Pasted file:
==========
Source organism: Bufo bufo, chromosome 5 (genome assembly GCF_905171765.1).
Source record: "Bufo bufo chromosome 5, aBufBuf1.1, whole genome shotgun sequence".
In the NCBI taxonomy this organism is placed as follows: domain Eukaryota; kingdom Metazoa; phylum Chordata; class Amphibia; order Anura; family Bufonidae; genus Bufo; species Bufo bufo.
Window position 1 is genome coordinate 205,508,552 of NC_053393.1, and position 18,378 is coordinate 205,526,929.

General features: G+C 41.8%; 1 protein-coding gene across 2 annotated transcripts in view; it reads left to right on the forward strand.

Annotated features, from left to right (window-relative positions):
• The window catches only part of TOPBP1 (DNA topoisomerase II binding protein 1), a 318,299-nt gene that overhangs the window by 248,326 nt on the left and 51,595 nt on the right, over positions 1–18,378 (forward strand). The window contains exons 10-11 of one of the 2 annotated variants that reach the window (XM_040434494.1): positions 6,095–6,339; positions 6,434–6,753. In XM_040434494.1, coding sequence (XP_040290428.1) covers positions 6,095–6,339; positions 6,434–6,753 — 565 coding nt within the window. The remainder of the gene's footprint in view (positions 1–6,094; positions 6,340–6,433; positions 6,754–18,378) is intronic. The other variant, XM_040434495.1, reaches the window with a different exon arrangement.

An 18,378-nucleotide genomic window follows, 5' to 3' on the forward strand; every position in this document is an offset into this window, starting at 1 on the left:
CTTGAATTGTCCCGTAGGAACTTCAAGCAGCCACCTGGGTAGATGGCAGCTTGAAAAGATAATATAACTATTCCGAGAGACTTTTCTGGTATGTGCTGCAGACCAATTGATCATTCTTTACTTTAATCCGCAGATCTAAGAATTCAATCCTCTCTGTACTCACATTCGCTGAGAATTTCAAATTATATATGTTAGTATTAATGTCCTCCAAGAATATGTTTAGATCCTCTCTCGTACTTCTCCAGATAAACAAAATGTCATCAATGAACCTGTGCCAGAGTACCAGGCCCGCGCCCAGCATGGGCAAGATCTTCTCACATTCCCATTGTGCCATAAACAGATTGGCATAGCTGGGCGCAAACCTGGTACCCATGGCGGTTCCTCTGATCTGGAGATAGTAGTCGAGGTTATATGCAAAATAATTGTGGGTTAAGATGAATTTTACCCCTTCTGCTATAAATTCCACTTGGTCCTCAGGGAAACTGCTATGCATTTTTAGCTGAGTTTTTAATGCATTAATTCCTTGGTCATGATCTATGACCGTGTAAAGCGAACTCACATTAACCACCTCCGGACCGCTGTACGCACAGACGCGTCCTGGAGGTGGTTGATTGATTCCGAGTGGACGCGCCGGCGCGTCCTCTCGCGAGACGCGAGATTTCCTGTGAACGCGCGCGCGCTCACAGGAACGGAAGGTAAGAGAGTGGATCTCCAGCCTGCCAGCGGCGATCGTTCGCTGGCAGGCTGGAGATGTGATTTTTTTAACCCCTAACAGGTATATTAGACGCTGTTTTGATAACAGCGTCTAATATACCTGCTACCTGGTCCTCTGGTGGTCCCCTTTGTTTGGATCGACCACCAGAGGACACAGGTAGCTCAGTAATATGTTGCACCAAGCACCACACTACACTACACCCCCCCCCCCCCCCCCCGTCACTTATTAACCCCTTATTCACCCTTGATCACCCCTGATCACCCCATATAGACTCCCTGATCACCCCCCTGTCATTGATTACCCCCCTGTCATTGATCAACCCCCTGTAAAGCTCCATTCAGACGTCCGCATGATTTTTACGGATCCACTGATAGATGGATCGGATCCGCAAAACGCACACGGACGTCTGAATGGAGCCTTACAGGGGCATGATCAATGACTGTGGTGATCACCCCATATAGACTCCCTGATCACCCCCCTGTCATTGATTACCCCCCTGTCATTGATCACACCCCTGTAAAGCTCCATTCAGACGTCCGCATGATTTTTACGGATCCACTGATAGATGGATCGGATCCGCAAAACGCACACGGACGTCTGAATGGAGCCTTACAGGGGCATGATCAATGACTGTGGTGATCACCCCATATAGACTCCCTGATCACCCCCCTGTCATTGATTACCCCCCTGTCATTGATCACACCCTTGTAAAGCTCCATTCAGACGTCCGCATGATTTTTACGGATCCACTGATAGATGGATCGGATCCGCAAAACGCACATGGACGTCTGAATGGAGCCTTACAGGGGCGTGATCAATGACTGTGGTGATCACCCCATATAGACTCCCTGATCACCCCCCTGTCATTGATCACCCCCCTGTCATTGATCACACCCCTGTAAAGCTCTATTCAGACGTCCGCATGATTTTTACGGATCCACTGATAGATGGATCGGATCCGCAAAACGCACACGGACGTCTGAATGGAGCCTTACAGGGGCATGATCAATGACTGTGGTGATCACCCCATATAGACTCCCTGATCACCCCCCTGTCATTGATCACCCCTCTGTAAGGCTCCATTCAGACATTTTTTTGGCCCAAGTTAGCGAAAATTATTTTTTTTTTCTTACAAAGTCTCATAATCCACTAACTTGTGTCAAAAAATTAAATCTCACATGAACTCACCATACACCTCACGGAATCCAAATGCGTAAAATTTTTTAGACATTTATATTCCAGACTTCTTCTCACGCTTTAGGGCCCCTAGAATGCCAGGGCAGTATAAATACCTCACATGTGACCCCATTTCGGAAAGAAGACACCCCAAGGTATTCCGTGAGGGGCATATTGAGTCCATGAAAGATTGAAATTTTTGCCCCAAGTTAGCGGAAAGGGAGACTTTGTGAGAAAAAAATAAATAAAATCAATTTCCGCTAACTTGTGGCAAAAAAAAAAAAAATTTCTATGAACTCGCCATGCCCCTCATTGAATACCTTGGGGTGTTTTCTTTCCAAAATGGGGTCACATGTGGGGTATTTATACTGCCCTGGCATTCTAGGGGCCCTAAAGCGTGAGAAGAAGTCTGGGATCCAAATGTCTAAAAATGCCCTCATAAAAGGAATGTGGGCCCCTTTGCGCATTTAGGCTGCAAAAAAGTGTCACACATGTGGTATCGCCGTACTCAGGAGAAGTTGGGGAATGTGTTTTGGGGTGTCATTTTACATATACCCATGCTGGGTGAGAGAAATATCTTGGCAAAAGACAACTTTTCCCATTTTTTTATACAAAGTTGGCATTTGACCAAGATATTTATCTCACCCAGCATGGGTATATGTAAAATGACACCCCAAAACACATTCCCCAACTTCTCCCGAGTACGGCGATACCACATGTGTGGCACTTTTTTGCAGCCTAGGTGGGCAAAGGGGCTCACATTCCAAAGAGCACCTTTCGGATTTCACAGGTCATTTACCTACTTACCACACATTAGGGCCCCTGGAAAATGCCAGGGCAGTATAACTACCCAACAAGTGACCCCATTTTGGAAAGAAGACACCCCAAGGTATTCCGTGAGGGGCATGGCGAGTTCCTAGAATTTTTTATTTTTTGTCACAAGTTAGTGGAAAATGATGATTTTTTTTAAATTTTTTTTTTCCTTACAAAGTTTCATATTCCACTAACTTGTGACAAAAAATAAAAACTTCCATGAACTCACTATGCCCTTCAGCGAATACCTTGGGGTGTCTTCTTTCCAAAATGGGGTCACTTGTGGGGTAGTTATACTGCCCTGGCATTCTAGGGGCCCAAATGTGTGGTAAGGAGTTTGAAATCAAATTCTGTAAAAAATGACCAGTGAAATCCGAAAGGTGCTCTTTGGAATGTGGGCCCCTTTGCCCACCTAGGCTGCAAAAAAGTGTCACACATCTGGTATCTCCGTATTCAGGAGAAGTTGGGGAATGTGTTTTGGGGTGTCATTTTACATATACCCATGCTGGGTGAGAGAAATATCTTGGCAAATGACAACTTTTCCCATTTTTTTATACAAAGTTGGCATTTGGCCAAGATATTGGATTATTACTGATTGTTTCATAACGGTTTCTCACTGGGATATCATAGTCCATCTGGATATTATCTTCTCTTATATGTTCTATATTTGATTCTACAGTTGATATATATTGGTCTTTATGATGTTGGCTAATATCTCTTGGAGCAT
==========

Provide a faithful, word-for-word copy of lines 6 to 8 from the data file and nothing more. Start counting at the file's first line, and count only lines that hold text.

Annotated features, from left to right (window-relative positions):
• The window catches only part of TOPBP1 (DNA topoisomerase II binding protein 1), a 318,299-nt gene that overhangs the window by 248,326 nt on the left and 51,595 nt on the right, over positions 1–18,378 (forward strand). The window contains exons 10-11 of one of the 2 annotated variants that reach the window (XM_040434494.1): positions 6,095–6,339; positions 6,434–6,753. In XM_040434494.1, coding sequence (XP_040290428.1) covers positions 6,095–6,339; positions 6,434–6,753 — 565 coding nt within the window. The remainder of the gene's footprint in view (positions 1–6,094; positions 6,340–6,433; positions 6,754–18,378) is intronic. The other variant, XM_040434495.1, reaches the window with a different exon arrangement.

An 18,378-nucleotide genomic window follows, 5' to 3' on the forward strand; every position in this document is an offset into this window, starting at 1 on the left: